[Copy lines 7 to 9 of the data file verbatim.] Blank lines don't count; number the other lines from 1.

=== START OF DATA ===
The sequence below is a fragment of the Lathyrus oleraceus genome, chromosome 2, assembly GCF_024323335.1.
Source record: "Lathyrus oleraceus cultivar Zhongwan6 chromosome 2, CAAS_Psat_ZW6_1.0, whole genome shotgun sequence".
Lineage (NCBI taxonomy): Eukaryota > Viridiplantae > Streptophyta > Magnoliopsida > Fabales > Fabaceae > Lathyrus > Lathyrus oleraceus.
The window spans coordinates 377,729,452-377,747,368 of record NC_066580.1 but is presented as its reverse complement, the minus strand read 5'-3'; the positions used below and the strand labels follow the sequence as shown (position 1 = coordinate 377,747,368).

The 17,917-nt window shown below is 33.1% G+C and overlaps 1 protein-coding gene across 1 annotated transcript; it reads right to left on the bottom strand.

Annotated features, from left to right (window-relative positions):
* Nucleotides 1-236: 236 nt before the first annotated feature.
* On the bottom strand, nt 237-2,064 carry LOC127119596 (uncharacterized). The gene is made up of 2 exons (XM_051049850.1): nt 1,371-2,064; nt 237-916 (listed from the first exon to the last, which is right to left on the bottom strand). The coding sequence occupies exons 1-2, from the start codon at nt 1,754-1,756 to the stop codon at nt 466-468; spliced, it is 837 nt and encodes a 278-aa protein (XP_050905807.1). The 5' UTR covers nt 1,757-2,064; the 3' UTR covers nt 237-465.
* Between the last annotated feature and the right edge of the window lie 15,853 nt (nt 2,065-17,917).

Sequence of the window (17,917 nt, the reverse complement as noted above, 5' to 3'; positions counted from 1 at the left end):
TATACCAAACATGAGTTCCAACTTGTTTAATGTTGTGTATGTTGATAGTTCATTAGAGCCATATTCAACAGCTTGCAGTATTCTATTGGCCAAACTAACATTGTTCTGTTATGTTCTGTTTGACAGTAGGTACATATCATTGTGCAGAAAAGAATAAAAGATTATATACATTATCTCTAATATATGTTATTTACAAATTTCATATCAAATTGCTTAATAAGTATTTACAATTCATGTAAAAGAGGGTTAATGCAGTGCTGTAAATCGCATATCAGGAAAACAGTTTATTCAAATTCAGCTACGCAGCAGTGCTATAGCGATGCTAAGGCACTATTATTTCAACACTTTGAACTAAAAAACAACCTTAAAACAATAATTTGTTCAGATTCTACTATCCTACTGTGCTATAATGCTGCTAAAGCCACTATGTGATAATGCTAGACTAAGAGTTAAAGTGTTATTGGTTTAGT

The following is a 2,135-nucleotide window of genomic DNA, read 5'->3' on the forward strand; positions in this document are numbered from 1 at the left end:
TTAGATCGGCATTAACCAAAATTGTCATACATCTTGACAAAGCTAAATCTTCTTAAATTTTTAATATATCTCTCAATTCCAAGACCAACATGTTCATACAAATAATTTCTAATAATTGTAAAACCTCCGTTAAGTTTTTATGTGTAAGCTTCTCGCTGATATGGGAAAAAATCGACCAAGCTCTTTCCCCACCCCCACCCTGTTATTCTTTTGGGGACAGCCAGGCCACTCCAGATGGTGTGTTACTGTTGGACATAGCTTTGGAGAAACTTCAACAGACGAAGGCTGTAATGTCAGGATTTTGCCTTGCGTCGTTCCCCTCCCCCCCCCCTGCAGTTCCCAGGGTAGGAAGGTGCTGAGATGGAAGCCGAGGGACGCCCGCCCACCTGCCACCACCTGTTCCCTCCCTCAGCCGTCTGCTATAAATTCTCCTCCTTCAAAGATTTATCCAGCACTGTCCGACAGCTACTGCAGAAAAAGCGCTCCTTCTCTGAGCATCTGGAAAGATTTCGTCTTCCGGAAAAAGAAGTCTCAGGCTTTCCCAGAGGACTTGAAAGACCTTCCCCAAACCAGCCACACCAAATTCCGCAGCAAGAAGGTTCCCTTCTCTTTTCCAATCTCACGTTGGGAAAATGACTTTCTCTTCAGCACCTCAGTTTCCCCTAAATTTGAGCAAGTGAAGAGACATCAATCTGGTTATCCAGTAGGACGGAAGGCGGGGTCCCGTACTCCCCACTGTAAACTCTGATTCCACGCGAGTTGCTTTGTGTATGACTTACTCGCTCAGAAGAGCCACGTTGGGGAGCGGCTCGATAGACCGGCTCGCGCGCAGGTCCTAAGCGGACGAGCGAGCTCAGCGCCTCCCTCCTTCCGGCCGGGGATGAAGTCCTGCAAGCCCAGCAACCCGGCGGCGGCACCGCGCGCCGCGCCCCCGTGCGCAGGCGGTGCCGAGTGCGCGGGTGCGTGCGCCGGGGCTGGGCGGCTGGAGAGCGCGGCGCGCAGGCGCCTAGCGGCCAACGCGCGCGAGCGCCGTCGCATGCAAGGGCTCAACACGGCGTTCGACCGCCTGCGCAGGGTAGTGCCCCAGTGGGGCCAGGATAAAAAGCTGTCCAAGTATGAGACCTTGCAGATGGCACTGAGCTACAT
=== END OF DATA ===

* Nucleotides 1-236: 236 nt before the first annotated feature.
* On the bottom strand, nt 237-2,064 carry LOC127119596 (uncharacterized). The gene is made up of 2 exons (XM_051049850.1): nt 1,371-2,064; nt 237-916 (listed from the first exon to the last, which is right to left on the bottom strand). The coding sequence occupies exons 1-2, from the start codon at nt 1,754-1,756 to the stop codon at nt 466-468; spliced, it is 837 nt and encodes a 278-aa protein (XP_050905807.1). The 5' UTR covers nt 1,757-2,064; the 3' UTR covers nt 237-465.
* Between the last annotated feature and the right edge of the window lie 15,853 nt (nt 2,065-17,917).